Marijuana, while containing no addictive substances, can still be the centre of a psychological addiction. It won't cause the same issues that an addiction to alcohol, heroin, or meth would, but issues could still arise. Motivation to do other things will wane, and one’s ability to function without it will decrease. To make matters worse, physical withdrawal symptoms, like gastrointestinal issues and decreased appetite, can occur in heavy users.



So, how does one end up becoming addicted to marijuana? Most of the time, it begins as an occasional activity amongst friends. Once you get some money and no one to stop you from spending it, you might start keeping it in the house. When you have constant access, it can become a way for you to cope with your regular negative emotions.

Once it takes that position in your life, it becomes a bit more serious. You're likely to start using it daily, then eventually multiple times a day. You're not just using the same amount, either. As with other drugs, your body develops a tolerance, and the reward pathway in your brain is altered. As you use more, you begin needing more to feel the same satisfaction you did when you first started.

That being said, many people who use cannabis daily can still live decent lives. Those with less willpower (and those in worse health), though, are in a worse position.



This unfortunate position, in fact, has a name: cannabis use disorder. Someone is considered to have CUD if they constantly use cannabis despite impairments to their health and lives. They may use more than they want to, or have tried to quit in the past to no avail. Someone with CUD will also falter on professional or social obligations because of it, and spend much of their time trying to obtain it.

If this sounds familiar, it's because these are the same markers people look for in any form of addiction. The rate of addiction amongst users is far lower than it is for harder drugs, but it still shouldn't be downplayed. In rare cases, it can hinder lives and health when used at an unreasonable rate.



Before we go further, we should also highlight distinctions between different types of daily cannabis users. They're not all in trouble, as we'll explain in a bit, but trouble can occur if they're not careful.


As we discussed before, it all starts with occasional use. From there, if one gets more access, they might smoke long enough to develop a tolerance. If they can't get more, they'll just deal with the diminished feeling of their usual dose. If they can, they'll likely raise their dose in an attempt to obtain the high they used to feel. That, of course, makes their tolerance shoot up, and a dependence begins to form.

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This, however, is where paths can split. For example, someone who smokes daily but experiences no social, professional, or health drawbacks wouldn't be considered a marijuana abuser. They might be dependent, but if it's not affecting their life in a negative way, it's not considered a problem.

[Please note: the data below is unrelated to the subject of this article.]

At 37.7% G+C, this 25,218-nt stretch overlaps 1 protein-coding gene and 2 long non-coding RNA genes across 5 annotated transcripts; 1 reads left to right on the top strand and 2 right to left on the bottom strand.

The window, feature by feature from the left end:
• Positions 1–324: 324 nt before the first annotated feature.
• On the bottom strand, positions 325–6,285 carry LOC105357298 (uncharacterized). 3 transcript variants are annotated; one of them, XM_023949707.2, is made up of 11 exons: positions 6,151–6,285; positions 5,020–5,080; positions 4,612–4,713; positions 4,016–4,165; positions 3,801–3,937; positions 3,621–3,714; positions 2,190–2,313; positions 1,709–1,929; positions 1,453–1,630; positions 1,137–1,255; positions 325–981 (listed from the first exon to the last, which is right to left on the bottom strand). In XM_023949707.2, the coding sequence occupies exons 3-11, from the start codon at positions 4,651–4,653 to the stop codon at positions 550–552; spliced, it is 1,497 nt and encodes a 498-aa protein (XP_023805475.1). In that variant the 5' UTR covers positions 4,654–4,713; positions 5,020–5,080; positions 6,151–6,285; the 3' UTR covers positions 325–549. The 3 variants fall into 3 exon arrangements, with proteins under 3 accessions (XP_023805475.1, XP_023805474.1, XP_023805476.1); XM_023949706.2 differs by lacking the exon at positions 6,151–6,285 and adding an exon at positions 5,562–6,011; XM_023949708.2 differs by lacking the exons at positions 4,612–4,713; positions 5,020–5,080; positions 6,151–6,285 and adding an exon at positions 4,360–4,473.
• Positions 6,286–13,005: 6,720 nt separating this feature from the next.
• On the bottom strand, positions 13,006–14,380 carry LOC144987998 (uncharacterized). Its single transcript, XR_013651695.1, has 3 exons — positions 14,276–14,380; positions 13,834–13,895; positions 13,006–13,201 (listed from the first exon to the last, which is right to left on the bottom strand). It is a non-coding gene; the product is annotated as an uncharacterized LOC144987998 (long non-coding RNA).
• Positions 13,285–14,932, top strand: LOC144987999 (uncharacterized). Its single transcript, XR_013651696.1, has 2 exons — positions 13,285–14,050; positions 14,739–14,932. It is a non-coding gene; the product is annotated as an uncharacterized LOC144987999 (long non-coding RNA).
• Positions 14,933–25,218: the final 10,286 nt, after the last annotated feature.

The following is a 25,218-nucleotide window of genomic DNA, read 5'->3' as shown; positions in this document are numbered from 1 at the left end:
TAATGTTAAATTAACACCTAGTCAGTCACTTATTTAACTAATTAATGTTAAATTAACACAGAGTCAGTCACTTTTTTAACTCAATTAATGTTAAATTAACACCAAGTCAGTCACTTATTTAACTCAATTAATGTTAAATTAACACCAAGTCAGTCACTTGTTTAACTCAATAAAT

That same person, though, if they're not careful, might miss important events or obligations because they wanted to smoke. Or, they might develop health issues from smoking itself. If these sorts of things start to happen, and they're unable to stop smoking, they're considered to be abusing cannabis.

They'd experience withdrawal in either case, whether safely or unsafely using it daily. For the abuser, though, the withdrawal would be far more bothersome. Even then, it wouldn't begin to compare to a heroin or meth withdrawal.



To answer the question posed in the title: Yes, cannabis can be addictive. With that said, cannabis addiction is notably less rare, and far less severe, than addictions to harder substances like heroin and meth, or even nicotine and alcohol.

If you're able to keep your social and professional priorities in order, and keep yourself healthy, there's no reason not to enjoy some green. On the flip side, if you know you have an addictive personality, or have low willpower when it comes to substances, you might want to reconsider. As any dispensary worker or cannabis advertisement will tell you: enjoy responsibly.

Steven Voser
Steven Voser
Steven Voser is an independent cannabis journalist with over 6 years of experience writing about all things weed; how to grow it, how best to enjoy it, and the booming industry and murky legal landscape surrounding it.
We are not making medical claims. This article has been written for informational purposes only, and is based on research published by other externals sources.

External Resources:
  1. Neurobiology of addiction: a neurocircuitry analysis - PubMed -
  2. Physical vs Mental Addictions: What's the Difference? | The Ranch PA -